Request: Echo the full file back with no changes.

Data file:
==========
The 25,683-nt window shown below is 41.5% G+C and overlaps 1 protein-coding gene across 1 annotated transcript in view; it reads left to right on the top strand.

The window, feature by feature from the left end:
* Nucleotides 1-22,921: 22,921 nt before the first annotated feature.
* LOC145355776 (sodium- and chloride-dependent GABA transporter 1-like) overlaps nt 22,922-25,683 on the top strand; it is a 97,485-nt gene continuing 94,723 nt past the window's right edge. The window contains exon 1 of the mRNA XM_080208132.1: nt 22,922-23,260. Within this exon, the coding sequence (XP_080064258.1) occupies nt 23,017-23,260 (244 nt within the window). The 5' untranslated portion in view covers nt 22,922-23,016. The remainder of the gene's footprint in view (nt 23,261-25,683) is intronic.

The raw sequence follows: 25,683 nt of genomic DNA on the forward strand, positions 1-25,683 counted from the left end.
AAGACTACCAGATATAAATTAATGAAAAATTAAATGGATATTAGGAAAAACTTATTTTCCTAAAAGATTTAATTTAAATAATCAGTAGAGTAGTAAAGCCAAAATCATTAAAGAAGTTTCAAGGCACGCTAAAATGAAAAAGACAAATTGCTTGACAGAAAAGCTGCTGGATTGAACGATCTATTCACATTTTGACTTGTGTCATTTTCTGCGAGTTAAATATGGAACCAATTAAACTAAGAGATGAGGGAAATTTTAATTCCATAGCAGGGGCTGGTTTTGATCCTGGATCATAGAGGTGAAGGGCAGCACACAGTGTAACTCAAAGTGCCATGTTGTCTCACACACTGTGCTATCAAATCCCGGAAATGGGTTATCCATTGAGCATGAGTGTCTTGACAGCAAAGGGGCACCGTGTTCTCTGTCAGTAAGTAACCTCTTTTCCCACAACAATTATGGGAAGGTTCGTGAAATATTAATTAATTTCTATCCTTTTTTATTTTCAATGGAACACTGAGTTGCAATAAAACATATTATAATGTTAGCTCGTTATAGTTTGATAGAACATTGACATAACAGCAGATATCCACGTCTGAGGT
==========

The 25,683-nt window shown below is 41.5% G+C and overlaps 1 protein-coding gene across 1 annotated transcript in view; it reads left to right on the top strand.

The window, feature by feature from the left end:
* Nucleotides 1-22,921: 22,921 nt before the first annotated feature.
* LOC145355776 (sodium- and chloride-dependent GABA transporter 1-like) overlaps nt 22,922-25,683 on the top strand; it is a 97,485-nt gene continuing 94,723 nt past the window's right edge. The window contains exon 1 of the mRNA XM_080208132.1: nt 22,922-23,260. Within this exon, the coding sequence (XP_080064258.1) occupies nt 23,017-23,260 (244 nt within the window). The 5' untranslated portion in view covers nt 22,922-23,016. The remainder of the gene's footprint in view (nt 23,261-25,683) is intronic.

The raw sequence follows: 25,683 nt of genomic DNA on the forward strand, positions 1-25,683 counted from the left end.
AAGACTACCAGATATAAATTAATGAAAAATTAAATGGATATTAGGAAAAACTTATTTTCCTAAAAGATTTAATTTAAATAATCAGTAGAGTAGTAAAGCCAAAATCATTAAAGAAGTTTCAAGGCACGCTAAAATGAAAAAGACAAATTGCTTGACAGAAAAGCTGCTGGATTGAACGATCTATTCACATTTTGACTTGTGTCATTTTCTGCGAGTTAAATATGGAACCAATTAAACTAAGAGATGAGGGAAATTTTAATTCCATAGCAGGGGCTGGTTTTGATCCTGGATCATAGAGGTGAAGGGCAGCACACAGTGTAACTCAAAGTGCCATGTTGTCTCACACACTGTGCTATCAAATCCCGGAAATGGGTTATCCATTGAGCATGAGTGTCTTGACAGCAAAGGGGCACCGTGTTCTCTGTCAGTAAGTAACCTCTTTTCCCACAACAATTATGGGAAGGTTCGTGAAATATTAATTAATTTCTATCCTTTTTTATTTTCAATGGAACACTGAGTTGCAATAAAACATATTATAATGTTAGCTCGTTATAGTTTGATAGAACATTGACATAACAGCAGATATCCACGTCTGAGGT